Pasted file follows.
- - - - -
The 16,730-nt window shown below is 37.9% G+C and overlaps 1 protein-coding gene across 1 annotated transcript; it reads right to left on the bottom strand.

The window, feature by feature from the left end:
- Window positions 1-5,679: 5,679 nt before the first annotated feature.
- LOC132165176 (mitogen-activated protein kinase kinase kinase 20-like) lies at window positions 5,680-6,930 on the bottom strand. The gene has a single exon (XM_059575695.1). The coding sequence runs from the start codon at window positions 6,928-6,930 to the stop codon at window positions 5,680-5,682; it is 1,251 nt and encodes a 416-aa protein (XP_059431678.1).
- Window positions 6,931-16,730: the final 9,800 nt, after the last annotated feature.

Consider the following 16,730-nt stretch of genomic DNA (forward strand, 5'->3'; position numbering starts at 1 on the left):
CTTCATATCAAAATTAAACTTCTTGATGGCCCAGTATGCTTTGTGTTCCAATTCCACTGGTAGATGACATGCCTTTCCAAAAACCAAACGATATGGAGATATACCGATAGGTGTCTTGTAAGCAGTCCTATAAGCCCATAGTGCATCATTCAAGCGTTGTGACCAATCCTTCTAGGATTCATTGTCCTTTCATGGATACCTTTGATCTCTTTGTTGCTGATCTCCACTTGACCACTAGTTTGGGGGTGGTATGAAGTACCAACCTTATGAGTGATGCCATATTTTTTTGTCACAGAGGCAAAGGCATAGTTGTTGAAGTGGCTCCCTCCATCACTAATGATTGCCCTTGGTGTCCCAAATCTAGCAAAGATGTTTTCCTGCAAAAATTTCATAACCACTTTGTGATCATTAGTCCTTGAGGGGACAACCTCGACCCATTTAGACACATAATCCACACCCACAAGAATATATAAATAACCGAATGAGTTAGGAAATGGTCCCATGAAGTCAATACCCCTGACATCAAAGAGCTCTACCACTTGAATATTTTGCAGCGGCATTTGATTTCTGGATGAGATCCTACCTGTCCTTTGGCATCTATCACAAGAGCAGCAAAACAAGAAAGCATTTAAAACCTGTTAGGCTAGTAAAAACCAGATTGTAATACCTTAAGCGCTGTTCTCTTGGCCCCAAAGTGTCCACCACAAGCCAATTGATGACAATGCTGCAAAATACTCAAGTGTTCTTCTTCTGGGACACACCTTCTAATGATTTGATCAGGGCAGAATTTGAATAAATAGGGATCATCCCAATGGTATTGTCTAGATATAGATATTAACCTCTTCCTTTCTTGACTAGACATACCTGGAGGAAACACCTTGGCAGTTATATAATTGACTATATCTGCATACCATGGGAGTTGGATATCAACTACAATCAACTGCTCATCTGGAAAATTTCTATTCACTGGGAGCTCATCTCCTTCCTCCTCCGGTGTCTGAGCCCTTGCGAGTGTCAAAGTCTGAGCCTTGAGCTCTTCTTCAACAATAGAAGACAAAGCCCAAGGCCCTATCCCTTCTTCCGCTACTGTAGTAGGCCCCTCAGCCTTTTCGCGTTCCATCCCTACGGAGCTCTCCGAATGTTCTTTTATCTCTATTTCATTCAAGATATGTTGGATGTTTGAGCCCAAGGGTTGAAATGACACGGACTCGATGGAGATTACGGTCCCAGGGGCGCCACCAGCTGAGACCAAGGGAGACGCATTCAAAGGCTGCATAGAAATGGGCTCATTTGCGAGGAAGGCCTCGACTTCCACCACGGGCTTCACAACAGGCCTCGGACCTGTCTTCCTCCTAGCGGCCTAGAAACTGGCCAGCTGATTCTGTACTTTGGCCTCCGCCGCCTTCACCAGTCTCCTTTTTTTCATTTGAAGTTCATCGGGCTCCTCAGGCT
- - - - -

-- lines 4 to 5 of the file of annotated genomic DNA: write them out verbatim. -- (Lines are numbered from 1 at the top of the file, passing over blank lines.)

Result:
- LOC132165176 (mitogen-activated protein kinase kinase kinase 20-like) lies at window positions 5,680-6,930 on the bottom strand. The gene has a single exon (XM_059575695.1). The coding sequence runs from the start codon at window positions 6,928-6,930 to the stop codon at window positions 5,680-5,682; it is 1,251 nt and encodes a 416-aa protein (XP_059431678.1).
- Window positions 6,931-16,730: the final 9,800 nt, after the last annotated feature.